Former CIA director John Brennan thinks President Trump’s meeting with Russian president Putin is “treasonous” and he – disturbingly – warns him to “stop it.” Rep. Steve Cohen (D-TN) actually calls for the military to move against its commander in chief, who he claims is “in the hands of our enemy.” Others have called the Trump-Putin meeting “another Pearl Harbor.” The mainstream media churns out exactly the same headline: Trump threw the intelligence community under the bus” by meeting with Putin and expressing skepticism over claims that the Russians hacked the 2016 US presidential election. What’s behind the hysteria? Tune in to today’s Ron Paul Liberty Report:
Media Advisory for July 18—Reps. Tulsi Gabbard (HI-02) and Walter Jones (NC-03), along with retired U.S. Marine Captain Matthew Hoh, constitutional lawyer Bruce Fein, Veterans for Peace, and Peace Action, will hold a press conference on Wednesday announcing their introduction of a bipartisan resolution to reclaim Congress’s constitutional right to declare war. H.Res. 922 would define presidential wars not declared by Congress as impeachable “high crimes and misdemeanors.”
Presidents Trump and Putin have just concluded a press conference where although there remained some serious points of contention — specifically, Iran – both leaders agreed that their summit was a great start to restoring good relations between the US and Russia. The neocons – on both the Left and Right – are furious. Former CIA chief John Brennan called the meeting “treason.” What are we to make of the meeting? Tune in to today’s Ron Paul Liberty Report:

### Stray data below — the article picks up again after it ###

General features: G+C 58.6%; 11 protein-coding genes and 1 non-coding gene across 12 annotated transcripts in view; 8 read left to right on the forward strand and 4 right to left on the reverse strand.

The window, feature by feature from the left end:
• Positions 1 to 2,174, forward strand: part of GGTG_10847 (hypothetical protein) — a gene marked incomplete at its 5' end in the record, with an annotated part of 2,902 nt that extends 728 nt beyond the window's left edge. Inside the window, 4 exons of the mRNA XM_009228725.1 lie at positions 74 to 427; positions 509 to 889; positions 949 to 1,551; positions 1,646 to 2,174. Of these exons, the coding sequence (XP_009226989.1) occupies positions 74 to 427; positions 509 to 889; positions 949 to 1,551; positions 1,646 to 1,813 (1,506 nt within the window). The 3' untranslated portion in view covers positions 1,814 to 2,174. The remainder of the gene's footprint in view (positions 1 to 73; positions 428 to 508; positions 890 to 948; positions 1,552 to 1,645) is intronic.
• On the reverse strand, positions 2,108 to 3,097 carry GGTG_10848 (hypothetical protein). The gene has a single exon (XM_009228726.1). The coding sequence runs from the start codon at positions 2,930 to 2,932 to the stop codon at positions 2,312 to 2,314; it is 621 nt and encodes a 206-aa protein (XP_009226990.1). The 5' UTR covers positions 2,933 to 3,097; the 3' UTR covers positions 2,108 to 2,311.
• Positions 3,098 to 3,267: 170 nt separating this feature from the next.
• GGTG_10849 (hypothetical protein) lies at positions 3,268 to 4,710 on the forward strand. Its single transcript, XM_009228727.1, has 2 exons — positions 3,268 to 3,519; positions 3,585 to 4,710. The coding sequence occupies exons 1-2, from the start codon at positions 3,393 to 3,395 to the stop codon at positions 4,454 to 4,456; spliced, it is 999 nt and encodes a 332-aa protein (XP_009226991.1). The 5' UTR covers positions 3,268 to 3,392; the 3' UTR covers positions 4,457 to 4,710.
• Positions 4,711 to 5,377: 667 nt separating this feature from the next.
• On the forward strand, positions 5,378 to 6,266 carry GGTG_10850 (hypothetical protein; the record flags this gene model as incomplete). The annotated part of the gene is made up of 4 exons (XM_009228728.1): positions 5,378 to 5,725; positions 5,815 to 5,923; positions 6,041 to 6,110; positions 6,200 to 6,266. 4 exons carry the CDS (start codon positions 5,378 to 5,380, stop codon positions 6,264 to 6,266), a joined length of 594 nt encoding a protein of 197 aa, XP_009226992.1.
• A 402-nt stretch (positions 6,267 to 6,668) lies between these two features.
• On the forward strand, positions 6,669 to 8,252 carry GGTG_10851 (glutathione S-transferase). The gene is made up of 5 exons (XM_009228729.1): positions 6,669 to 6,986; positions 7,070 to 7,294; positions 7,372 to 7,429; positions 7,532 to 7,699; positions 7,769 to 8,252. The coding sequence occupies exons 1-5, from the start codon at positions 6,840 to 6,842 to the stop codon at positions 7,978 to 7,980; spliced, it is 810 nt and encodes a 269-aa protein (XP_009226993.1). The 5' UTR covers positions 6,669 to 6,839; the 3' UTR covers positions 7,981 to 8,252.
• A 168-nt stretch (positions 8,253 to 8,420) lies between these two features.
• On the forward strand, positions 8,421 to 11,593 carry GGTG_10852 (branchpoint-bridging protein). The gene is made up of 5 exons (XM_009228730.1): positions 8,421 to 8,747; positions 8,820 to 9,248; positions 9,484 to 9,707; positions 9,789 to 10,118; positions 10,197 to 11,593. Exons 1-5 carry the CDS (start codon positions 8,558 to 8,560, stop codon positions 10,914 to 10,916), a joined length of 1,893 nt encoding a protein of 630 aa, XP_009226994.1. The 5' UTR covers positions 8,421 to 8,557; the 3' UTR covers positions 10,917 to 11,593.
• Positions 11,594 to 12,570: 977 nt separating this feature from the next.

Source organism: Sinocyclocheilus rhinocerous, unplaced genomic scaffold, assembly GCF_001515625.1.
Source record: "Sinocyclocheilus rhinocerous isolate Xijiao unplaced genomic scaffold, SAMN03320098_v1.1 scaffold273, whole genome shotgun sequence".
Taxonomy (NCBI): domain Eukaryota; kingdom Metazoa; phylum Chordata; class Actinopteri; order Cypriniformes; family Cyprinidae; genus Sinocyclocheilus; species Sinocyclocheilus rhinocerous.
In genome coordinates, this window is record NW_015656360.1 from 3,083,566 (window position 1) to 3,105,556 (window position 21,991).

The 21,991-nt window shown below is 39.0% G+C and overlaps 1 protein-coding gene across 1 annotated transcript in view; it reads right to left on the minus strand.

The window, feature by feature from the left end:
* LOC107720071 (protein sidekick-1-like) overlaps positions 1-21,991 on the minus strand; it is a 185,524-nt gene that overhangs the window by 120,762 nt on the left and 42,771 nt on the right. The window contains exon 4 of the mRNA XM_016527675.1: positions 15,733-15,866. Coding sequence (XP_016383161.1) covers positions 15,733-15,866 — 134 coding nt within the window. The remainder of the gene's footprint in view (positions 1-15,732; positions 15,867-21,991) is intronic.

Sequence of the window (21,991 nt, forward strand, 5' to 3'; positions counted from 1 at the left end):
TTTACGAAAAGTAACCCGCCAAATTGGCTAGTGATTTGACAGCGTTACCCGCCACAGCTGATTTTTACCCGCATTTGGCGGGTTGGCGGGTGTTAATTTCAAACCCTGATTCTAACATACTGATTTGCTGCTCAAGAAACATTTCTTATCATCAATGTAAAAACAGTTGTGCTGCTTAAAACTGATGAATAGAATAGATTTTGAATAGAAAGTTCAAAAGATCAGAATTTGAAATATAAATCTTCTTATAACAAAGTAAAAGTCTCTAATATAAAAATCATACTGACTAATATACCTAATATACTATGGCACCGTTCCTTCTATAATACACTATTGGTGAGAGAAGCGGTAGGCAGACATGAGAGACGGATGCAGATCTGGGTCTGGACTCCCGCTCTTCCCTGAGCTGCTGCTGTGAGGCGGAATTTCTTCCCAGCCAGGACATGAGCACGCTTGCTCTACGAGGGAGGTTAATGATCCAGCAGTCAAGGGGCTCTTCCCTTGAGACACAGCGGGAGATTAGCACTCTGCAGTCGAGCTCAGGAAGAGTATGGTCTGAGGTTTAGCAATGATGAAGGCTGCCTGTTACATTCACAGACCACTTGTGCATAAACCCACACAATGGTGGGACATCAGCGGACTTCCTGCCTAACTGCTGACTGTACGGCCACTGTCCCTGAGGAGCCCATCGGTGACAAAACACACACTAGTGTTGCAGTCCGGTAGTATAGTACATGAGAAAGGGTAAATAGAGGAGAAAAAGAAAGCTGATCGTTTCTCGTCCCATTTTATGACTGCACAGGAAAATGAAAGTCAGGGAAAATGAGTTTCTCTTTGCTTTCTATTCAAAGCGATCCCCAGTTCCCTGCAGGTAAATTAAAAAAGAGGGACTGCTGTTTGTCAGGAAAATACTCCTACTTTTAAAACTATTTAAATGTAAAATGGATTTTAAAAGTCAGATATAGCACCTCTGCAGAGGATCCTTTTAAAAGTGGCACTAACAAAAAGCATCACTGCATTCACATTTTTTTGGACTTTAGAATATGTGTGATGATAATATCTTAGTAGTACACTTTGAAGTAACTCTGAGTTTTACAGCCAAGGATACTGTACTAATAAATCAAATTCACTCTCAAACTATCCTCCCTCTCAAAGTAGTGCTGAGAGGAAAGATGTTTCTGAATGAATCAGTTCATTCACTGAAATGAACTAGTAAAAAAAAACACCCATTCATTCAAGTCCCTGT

Throughout the day before the summit in Helsinki, the lead story on the New York Times home page stayed the same: “Just by Meeting With Trump, Putin Comes Out Ahead.” The Sunday headline was in harmony with the tone of U.S. news coverage overall. As for media commentary, the Washington Post was in the dominant groove as it editorialized that Russia’s President Vladimir Putin is “an implacably hostile foreign adversary.”
Contempt for diplomacy with Russia is now extreme. Mainline US journalists and top Democrats often bait President Trump in zero-sum terms. No doubt Hillary Clinton thought she was sending out an applause line in her tweet Sunday night: “Question for President Trump as he meets Putin: Do you know which team you play for?”
A bellicose stance toward Russia has become so routine and widespread that we might not give it a second thought – and that makes it all the more hazardous. After President George W. Bush declared “You’re either with us or against us,” many Americans gradually realized what was wrong with a Manichean view of the world. Such an outlook is even more dangerous today.
Silence. That’s the overriding theme of this episode. Silence, as in Martin Luther King’s admonition that “our lives begin to end the day we become silent about things that matter." Does that not perfectly frame Nixon’s so-called “brilliant” maneuver of celebrating the amoral, even cowardly, silence of the majority of Americans in the face of this war’s immorality and in response to the righteous anger of young and old who raged against it? Nixon’s infamous “silent majority” speech kicks off this episode. To counter this political maneuver, one activist seared our TV screen last night with this placard: “To sin by silence when they should protest makes cowards of men – Abraham Lincoln.”
And then there is the silence of the filmmakers themselves, when it comes to the incredibly important GI resistance movement that rose up as Nixon tried to wind down the war. Where is that story? Passing references to disgruntled veterans voicing their anger, as important as those voices are, does not do it justice. We needed more. In an 18-hour series, one could expect time to adequately examine the courageous resistance waged by active-duty GIs to an unjust war they were ordered to fight and die for.